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Escarpment 2

The company that has punched a hole across the Niagara Escarpment wants to enlarge the hole. It has applied to the Niagara Escarpment Commission for permission to expand its quarry onto adjoining escarpment land.

You can see the small end of the hole from Highway 401 if you are travelling westward toward London and have just passed Milton. There’s a gap where the company — Dufferin Aggregates, a division of St. Lawrence Cement Inc. — has chewed through the outer wall of the escarpment to create a road for its trucks. Above the road, crossing the gap, is a foot bridge built by Dufferin for the Bruce Trail Association. Beyond that you can see the roof of a processing plant.

It’s when you go to the other side of the escarpment that you see the full expanse of the hole. It will soon cover more than twice the area of Downsview Park in Toronto, the site of the former Downsview airport. Dufferin wants to add to this barrenness a piece of the escarpment about a third the size of the park.

The biggest portion of the hole is now worked out. It’s about 20 metres deep and roughly triangular in shape — about 2.8 kilometres along the base, 2.1 kilometres from the base to the apex.

Mining operations have moved to what Dufferin calls its north quarry, where an area roughly half a kilometre square is being mined. The remainder, equal in size, is thickly forested with trees that will be cut down.

When that happens, the only route left for wildlife to move north and south in the controlled area of the escarpment will be through a narrow finger of land. However, the finger is now bisected by a heavy trucking road built by Dufferin to transport stone from the north quarry to a processing plant in the worked-out triangle.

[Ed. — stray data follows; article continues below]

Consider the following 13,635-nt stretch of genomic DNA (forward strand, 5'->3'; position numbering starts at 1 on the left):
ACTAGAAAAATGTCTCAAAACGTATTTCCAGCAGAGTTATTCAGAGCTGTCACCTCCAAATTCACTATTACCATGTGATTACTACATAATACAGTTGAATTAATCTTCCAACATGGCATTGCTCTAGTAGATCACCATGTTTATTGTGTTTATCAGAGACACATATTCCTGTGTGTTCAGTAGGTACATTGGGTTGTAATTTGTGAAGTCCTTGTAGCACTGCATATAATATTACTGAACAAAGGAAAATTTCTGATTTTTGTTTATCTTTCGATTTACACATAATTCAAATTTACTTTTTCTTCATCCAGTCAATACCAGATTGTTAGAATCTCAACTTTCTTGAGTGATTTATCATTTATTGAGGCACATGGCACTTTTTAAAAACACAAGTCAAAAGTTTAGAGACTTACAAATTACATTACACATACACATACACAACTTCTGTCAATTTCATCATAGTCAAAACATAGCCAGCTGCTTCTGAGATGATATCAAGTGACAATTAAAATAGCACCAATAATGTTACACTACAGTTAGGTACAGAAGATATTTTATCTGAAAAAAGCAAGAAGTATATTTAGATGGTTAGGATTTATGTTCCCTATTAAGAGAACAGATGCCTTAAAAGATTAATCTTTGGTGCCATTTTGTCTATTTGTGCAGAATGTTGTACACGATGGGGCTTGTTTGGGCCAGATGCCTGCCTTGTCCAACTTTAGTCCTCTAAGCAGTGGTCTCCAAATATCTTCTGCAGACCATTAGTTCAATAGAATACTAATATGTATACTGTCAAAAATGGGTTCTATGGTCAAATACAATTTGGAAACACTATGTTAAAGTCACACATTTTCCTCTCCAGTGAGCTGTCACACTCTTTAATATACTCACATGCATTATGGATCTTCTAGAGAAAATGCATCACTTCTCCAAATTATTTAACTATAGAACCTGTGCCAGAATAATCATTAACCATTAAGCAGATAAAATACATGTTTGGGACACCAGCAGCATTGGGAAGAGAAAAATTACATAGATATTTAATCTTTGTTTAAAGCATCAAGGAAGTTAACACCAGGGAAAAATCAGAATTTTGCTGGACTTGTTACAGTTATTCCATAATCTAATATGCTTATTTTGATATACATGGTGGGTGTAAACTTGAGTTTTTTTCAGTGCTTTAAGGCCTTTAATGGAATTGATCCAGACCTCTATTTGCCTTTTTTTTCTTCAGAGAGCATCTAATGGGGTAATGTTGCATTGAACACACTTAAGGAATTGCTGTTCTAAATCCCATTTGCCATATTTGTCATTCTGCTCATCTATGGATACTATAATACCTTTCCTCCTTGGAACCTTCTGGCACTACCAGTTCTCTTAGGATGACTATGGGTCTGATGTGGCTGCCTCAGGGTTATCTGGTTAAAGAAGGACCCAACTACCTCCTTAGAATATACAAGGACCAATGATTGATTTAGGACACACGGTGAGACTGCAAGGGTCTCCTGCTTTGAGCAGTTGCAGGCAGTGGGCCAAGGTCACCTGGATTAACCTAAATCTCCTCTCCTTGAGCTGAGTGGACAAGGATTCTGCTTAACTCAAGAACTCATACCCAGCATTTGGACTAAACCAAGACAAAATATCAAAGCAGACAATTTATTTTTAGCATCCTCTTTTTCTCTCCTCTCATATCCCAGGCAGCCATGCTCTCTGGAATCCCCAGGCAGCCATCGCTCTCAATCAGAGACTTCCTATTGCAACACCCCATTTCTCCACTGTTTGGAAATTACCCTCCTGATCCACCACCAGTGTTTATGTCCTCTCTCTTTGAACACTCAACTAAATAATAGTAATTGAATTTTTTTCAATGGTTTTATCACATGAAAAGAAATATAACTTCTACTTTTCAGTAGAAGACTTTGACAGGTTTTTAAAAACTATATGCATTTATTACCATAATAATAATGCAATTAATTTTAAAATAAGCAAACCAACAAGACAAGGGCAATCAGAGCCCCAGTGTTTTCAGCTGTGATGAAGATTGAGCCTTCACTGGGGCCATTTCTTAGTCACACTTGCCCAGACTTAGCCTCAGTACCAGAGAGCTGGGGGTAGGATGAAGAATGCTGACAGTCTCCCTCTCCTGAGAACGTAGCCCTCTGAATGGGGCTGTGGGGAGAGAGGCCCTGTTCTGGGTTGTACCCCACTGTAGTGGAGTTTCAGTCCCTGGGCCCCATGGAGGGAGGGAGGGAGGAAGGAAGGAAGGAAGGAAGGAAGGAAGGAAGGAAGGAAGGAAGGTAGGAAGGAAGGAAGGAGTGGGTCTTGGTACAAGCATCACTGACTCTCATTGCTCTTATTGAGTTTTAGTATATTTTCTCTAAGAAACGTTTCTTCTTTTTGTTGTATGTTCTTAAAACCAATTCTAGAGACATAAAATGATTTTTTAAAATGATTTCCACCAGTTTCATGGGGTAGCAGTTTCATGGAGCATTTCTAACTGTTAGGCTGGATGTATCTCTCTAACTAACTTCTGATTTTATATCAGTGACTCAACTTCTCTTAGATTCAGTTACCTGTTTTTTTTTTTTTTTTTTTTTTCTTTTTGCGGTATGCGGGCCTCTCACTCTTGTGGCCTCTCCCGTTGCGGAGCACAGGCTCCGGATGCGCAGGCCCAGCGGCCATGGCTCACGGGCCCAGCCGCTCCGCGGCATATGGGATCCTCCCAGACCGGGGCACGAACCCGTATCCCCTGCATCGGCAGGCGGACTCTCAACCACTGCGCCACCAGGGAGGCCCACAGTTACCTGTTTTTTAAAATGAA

Despair as we might want to over this loss of the escarpment, it’s too late to complain. Dufferin received licences for the two quarries long before the Niagara Escarpment Plan was passed in 1985.

However, it’s a different story with the new chunk of land that Dufferin wants to the north and east of the north quarry. Approval would mean amending the plan.

Dufferin argues that the existing quarry supplies 18 to 24 per cent of the crushed stone used in the Greater Toronto Area (GTA). However, it will run out of stone in eight to ten years, and expansion is essential if it is to continue meeting the needs of the GTA.

Arguments pro and con are swirling around the application concerning the large number of endangered species in the area, water tables, the impact on wetlands, fragmentation of the forest, and rehabilitation plans by Dufferin after all quarries are exhausted.

But in the mass of detail, what’s getting lost from view is the reason for the Niagara Escarpment Plan. It’s to preserve the escarpment for all time, because it is so unique.

Provincial legislation says its purpose is « to provide for the maintenance of the Niagara Escarpment and land in its vicinity substantially as a continuous natural environment, and to ensure only such development occurs as is compatible with the natural environment. »

Nothing about this quarry expansion would be compatible. It would be the coup de grace in ending continuity in this area. Dufferin argues it would mitigate damage through rehabilitation. The lakes it would create might turn out to be be nice, but they could never be called natural environment.

The staff of the Niagara Escarpment Commission has recommended that Dufferin’s application be denied. Its report can be found at www.escarpment.org. However, local municipal councils, and even the Bruce Trail Association, have voiced their approvals, and the commission has set Oct. 17 to discuss the application.

That leaves only 14 working days to voice opposition. The commission’s Georgetown telephone number is (905) 877-5191, and its fax number is (905) 873-7452. Speak out, I urge you.

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